Don't fucking die today! Putain, ne meurt pas aujourd'hui!
A Pussy juice a day keep a doctor a way—that was his status update in April 2014. I read it when I was snooping on the internet. From public posting observations, he seems to be obsessed with football and fond of Manchester United, including short videos that are supposed to be funny but are actually offensive. Anyway, none of this bothers me and I still have a soft spot for him because he saved me when I was in trouble. My first encounter with Giuseppe was actually on the phone. All this time I thought his name was Josepe but I got it wrong and as a result I need to throw away some of my drawings. I waved goodbye to the black Renault and crossed the road. It was almost dark and the place looked closed. There was a note on the door with a number so I called it. Bonsoir, blah blah blah. My French was so fucking shit. He told me in the strangest accent (not French) that the door would open—which it did—and that a key with my name on it was hanging on a little hook to the left—and it was. From there, I had to climb a very narrow winding staircase to the fourth floor. The carpet was the colour of new blood and I felt like dying, having walked 15kms with my 20 kilo pack through some challenging terrain (with rain).
At one point, I had to pretend that I was not Janet but some sort of athlete who was simply on a training mission that involved clawing uphill through roadside trenches. If the look on my face was convincing enough, people passing in vehicles would believe that what I was doing was not crazy or dangerous. An hour prior to my phone call with Giuseppe, an incorrect Google map screenshot on my phone had led me through a dark forest. I could hear barking dogs in the distance and it got louder with every step. I felt scared because I knew all of this noise was aimed at me. Finally, I reached a closed gate and fence line and it was VERY obvious that I should go no further. Run down sheds, old cars and barking dogs—it looked like the perfect place to die in a movie. Going backwards was the worst though. I knew turning around with night fast approaching that I was in deep shit. I was so close, maybe a km through the forest, but now I had to go back and navigate the winding highway at twilight with no footpath.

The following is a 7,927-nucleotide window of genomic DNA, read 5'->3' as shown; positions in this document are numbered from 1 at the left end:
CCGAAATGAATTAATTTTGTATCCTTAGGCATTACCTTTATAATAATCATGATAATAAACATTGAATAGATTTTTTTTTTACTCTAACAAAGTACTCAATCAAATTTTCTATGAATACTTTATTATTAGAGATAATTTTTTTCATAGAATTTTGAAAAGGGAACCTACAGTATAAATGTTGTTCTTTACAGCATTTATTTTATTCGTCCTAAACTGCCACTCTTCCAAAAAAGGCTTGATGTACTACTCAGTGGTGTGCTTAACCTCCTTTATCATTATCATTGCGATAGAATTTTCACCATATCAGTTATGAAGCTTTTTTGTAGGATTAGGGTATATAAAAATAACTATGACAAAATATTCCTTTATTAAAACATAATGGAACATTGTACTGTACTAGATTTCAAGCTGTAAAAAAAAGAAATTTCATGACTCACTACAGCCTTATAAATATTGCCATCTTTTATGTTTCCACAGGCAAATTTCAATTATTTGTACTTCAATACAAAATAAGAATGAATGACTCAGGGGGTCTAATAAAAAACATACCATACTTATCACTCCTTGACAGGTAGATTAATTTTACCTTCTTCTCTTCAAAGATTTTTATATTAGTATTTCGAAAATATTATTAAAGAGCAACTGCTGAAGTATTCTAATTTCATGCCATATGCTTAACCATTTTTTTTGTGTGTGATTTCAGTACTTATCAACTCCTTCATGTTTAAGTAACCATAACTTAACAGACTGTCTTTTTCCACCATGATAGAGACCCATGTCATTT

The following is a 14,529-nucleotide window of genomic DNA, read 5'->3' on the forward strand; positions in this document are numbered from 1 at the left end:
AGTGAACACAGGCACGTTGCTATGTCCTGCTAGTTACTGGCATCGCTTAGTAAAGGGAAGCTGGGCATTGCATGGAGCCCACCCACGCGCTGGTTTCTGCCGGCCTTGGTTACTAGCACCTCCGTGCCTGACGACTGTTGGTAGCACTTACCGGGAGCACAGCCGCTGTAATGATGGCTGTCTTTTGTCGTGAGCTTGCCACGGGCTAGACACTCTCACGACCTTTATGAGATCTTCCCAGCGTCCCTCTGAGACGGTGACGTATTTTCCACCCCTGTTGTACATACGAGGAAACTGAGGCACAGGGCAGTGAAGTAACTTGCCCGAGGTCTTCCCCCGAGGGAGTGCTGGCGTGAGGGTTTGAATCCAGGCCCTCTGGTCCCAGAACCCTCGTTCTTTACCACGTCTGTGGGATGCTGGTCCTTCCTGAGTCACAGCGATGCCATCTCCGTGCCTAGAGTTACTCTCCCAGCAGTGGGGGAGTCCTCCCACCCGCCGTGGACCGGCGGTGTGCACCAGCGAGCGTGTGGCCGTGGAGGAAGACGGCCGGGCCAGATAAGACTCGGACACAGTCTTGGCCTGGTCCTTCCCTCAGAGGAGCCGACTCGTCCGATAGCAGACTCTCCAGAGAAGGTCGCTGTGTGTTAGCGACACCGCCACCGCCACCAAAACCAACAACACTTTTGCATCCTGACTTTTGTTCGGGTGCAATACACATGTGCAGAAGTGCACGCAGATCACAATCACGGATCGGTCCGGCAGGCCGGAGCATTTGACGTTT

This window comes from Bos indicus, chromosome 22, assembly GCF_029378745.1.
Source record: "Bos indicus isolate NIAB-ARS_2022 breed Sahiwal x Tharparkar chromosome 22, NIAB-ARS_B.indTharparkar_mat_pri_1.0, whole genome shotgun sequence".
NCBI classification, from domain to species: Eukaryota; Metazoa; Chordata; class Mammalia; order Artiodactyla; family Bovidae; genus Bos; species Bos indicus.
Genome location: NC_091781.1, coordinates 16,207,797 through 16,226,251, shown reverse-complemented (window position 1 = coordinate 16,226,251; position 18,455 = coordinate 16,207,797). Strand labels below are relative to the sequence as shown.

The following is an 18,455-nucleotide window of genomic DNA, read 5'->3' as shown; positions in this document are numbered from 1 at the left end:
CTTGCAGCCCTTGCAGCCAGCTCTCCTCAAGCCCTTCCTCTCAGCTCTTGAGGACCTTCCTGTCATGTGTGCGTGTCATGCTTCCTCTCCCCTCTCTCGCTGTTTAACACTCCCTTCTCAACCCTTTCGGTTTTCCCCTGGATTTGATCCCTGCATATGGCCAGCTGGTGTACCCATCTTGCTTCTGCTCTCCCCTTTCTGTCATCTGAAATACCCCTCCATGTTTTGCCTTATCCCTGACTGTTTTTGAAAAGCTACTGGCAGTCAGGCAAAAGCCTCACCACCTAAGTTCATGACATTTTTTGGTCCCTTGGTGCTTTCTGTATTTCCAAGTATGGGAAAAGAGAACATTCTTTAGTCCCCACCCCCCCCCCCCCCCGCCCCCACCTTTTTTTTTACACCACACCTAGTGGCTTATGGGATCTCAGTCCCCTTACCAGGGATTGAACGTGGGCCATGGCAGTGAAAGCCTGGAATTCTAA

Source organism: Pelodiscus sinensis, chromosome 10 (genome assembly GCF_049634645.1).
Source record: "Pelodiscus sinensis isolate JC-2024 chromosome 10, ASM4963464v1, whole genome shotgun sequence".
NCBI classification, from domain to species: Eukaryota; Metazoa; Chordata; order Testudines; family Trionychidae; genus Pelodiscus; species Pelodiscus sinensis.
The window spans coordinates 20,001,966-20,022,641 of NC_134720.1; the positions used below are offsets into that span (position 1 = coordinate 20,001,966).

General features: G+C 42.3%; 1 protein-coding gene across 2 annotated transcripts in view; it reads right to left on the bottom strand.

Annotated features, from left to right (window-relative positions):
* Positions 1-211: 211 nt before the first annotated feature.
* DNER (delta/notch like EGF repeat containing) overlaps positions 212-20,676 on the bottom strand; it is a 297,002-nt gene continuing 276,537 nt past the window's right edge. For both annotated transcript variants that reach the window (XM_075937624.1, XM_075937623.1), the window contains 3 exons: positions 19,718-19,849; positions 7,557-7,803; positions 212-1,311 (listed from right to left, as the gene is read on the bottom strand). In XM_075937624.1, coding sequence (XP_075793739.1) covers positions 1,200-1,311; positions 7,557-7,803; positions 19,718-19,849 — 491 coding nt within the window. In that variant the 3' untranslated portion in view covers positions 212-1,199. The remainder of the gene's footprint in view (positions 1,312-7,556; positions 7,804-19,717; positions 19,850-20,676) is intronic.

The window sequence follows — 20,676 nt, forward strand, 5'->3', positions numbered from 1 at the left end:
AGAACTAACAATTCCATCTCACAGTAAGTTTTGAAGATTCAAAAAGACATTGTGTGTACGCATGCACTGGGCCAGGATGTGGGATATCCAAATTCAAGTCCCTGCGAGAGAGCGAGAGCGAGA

When I made it out of the forest I stood at the top of the highway but it was too dangerous with all the cars, trucks and disappearing light. I put my headphones on and listened to Wasted Pilots next to a chicken coop. Swallowing the air when it tasted bitter and cold, I remembered a golf course just before. I thought if I could walk back to it, I might catch someone to call a taxi. Either that or hitch a ride from the road as plan b. I met the last two golfers chatting in the car park and asked for help. One of the men insisted on driving me down the highway rather than take a taxi, the other (amused by the random situation) patted me on the back. I chucked my muddy bag into the boot of a black Renault station wagon next to muddy golf clubs. The kind French man driving was with his 20 year old son—they had just spent the day together as his boy was visiting from Caen on study break. At the bottom of the highway, his son got out of the car (one block before I did) to meet some friends for dinner. His father kissed him three times. Once for each cheek and forehead with two hands clutching the sides of his face.
About the Artist
Janet Lilo (b. 1982, Ngāpuhi, Samoan and Niue) is an internationally recognised artist based in Avondale, Auckland. She documents relentelessly, in both public and private settings: from filming a fleet of night-time dancers in an arcade in Japan, to re-creating a break-up scene from the movie 'Twilight' in Porirua using two complete strangers cast through an email callout, to re-editing worldwide YouTubers singing infectious pop songs in their bedrooms. In her practice, she regularly experiments with the various ways in which she can capture, edit and exhibit documented sites, sounds, people and places.
Since completing a Masters of Art and Design from Auckland University of Technology in 2006, Lilo has exhibited in major group exhibitions, and has been the recipient of residencies in Aotearoa and abroad. In addition to maintaining her own visual arts practice, Lilo is also a member of the arts collective Whau The People. Whau The People has been instrumental in creating arts experiences with and for their local neighbourhood, Avondale. This includes staging an annual Whau Arts Festival, now in its third year. They have also recently opened an innovative community arts space, All Goods – Whau artspace.